Carlo Capasa

MILAN On Friday evening, Italy’s Prime Minister Giuseppe Conte extended the country’s lockdown to May 3, which was largely expected. The lockdown to fight the coronavirus outbreak was first enforced on March 9 and was meant to be lifted on April 13. Italy has been heavily impacted by the COVID-19 outbreak and, despite an improvement in the curve of contagions, as of April 10, at least 147,577 citizens have been infected, and of these, 18,849 have died, according to the Civil Protection.

Conte said only stationery shops, bookstores and stores that cater to infants and children will be free to open on April 14, as well as professional studios, and allowed a number of industries to restart, including forestry and components. Fashion was not included and, on Saturday, Italy’s daily La Repubblica published a paid ad by the country’s Camera della Moda, signed by its chairman Carlo Capasa. In it, he references how together with luxury goods association Altagamma and Confindustria Moda, the associations have used their combined expertise to offer to the government a number of measures that will hopefully be “quickly and easily implemented.”

In the open letter, Capasa underscored how fashion’s production cycles are long and, while it was only right to comply with the lockdown, closing until May 3 could “risk destroying” the sector. “If we don’t reopen by April 20, we will not have the technical time to deliver the fall/winter collections that need to be shipped around the world by July. We will not be able to produce the spring/summer 2021 collections for the sales campaign that take place in June, which [this year] will be done remotely,” Capasa stated. This is an obligatory step to allow production, followed by the delivery to stores globally by December and January. The stop will also not allow companies to have the collections ready for the shows in September. “The question at this point is: Are we ready to lose the industry that is our symbol? To lose the role of world leadership?”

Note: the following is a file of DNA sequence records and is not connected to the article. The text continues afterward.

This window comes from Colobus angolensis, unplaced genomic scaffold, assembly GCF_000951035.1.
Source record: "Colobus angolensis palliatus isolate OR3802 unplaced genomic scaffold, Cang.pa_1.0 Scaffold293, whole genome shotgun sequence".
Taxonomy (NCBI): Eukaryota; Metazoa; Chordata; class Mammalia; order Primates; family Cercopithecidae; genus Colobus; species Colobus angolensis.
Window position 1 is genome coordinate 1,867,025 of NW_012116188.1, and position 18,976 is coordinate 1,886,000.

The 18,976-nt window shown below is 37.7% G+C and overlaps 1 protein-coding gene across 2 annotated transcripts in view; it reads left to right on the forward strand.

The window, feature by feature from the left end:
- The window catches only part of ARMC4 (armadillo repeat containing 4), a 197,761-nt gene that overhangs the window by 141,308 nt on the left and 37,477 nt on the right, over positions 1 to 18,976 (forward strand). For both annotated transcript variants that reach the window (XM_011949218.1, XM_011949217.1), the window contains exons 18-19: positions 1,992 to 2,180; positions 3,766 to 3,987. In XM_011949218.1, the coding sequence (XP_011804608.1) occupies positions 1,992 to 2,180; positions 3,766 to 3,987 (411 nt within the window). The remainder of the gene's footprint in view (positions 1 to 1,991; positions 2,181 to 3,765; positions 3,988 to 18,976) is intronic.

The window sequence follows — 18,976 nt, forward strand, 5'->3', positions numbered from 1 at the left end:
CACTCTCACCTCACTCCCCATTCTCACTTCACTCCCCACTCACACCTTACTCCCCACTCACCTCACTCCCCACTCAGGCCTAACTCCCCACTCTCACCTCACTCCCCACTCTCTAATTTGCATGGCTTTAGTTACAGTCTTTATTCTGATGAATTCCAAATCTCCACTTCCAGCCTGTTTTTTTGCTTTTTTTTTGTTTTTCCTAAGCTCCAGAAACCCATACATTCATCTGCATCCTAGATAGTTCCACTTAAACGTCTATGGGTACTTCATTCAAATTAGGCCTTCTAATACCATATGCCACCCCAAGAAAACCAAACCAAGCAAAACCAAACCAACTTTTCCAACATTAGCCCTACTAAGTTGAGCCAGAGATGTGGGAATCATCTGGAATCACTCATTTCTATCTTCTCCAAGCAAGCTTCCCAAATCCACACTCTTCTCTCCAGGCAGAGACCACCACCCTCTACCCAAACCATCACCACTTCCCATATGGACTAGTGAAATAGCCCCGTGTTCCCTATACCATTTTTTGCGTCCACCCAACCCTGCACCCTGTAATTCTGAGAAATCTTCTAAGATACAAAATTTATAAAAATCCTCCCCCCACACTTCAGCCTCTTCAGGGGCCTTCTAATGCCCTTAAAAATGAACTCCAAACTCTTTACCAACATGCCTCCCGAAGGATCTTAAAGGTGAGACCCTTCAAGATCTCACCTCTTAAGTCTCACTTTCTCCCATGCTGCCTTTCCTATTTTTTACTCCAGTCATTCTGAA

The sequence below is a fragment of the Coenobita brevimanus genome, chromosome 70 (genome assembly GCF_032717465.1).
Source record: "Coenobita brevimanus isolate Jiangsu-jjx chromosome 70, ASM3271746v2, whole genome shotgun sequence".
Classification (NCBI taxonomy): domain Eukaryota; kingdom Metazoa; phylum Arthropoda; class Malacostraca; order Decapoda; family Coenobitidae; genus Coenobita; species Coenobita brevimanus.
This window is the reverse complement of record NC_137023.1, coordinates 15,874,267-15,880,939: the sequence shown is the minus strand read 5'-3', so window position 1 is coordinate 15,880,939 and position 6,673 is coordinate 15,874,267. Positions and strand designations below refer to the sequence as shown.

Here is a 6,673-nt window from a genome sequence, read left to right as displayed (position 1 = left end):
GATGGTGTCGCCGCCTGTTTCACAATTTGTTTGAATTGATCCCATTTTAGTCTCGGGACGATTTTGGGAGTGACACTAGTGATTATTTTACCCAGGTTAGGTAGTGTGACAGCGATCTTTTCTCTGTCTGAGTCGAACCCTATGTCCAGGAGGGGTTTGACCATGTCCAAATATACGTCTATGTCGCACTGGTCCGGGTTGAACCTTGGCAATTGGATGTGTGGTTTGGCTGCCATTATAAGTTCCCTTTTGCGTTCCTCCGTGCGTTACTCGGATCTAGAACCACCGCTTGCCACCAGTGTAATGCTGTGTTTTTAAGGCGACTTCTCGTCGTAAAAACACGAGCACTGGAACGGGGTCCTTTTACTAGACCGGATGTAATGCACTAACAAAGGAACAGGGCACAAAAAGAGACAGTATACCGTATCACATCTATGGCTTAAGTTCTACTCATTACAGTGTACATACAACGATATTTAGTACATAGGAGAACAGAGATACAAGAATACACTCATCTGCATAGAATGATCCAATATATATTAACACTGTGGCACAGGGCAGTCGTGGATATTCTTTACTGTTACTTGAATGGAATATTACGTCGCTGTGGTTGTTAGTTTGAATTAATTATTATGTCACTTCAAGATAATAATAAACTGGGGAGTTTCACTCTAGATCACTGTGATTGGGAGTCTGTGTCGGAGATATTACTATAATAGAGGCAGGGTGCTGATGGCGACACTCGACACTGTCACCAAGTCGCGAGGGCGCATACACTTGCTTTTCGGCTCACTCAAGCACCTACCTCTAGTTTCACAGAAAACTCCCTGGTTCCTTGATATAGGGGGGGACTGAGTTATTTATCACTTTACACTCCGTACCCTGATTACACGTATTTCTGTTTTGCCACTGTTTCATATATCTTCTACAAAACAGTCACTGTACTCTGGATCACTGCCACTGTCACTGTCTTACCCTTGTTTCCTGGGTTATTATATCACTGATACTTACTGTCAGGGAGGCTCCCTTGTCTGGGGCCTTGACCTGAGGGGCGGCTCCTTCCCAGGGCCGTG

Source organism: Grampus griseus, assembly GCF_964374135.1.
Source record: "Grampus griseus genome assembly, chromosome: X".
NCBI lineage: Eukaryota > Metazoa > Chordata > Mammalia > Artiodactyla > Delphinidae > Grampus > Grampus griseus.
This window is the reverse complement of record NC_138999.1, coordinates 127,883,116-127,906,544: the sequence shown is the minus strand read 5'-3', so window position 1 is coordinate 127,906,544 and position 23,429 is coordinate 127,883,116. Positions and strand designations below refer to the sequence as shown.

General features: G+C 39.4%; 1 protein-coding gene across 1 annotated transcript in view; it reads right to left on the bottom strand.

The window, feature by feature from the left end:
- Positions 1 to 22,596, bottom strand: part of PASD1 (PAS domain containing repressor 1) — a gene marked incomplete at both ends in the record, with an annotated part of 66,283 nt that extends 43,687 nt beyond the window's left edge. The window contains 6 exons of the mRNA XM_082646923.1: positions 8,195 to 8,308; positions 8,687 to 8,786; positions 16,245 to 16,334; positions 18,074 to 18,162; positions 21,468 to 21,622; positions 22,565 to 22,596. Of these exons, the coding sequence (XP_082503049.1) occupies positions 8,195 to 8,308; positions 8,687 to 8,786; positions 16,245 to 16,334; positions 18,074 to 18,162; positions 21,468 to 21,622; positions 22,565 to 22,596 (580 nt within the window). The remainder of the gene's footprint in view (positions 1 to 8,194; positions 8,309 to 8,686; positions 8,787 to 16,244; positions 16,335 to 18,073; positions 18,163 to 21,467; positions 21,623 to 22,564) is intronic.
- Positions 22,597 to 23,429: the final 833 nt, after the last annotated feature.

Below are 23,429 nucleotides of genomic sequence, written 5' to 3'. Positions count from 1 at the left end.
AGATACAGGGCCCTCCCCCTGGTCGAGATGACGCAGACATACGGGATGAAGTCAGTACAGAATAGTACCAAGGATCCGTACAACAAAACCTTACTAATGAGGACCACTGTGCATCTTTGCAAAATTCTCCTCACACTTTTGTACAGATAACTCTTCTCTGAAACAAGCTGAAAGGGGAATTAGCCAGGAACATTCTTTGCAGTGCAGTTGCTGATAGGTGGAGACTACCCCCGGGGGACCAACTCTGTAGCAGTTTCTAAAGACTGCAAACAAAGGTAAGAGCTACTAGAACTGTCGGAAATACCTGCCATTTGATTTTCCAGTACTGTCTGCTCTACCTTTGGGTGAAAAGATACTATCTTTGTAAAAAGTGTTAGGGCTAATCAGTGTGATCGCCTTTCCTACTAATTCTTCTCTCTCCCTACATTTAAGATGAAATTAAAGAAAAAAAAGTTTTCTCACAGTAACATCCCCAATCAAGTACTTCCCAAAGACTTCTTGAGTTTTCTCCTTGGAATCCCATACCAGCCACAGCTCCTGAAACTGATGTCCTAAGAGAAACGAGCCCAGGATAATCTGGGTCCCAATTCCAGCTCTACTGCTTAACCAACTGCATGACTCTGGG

In the first part of the letter, Capasa noted that fashion remains largely an unknown world for those who live outside of it and are not aware of its “real values and real mechanisms.”

Pointing out how Italy is the first country in Europe in terms of textile, fashion and accessories production, accounting for 41 percent of manufacturing in the continent, he characterized this as a “an outstanding record as no other industry has that advantage on other countries” in the region, highlighting how Italy is the first producer of luxury fashion in the world, and an “ambassador” of the country’s positive values. “Now is the moment to preserve our industry and to be more than ever proud of it.”

Warning against the loss of hundreds of thousands of specialized and qualified jobs, Capasa said the associations are aware of the caution needed to balance health and the economy, but said the industry’s companies have been setting up regulations and safety protections. He also reminded how part of the supply chain was converted “in record time” to produce masks and medical overalls, “with passion and generosity.”

However, “if we want to continue to have a fashion industry in Italy, we must restart fashion’s production immediately with the pride of doing it not only for us, but also for the future generations of this wonderful country.”

As reported, over the past month several fashion associations and retailers have expressed their concerns with the lockdown. Last month, the Camera della Moda submitted a document detailing a number of proposals for action in support of the fashion industry to the government, which ranged from cuts in fiscal and social security charges to contain labor costs for companies affected by the crisis, to tax incentives and direct aids to small and medium enterprises, including artisans, to avoid crushing Italy’s typical structure, to name a few.

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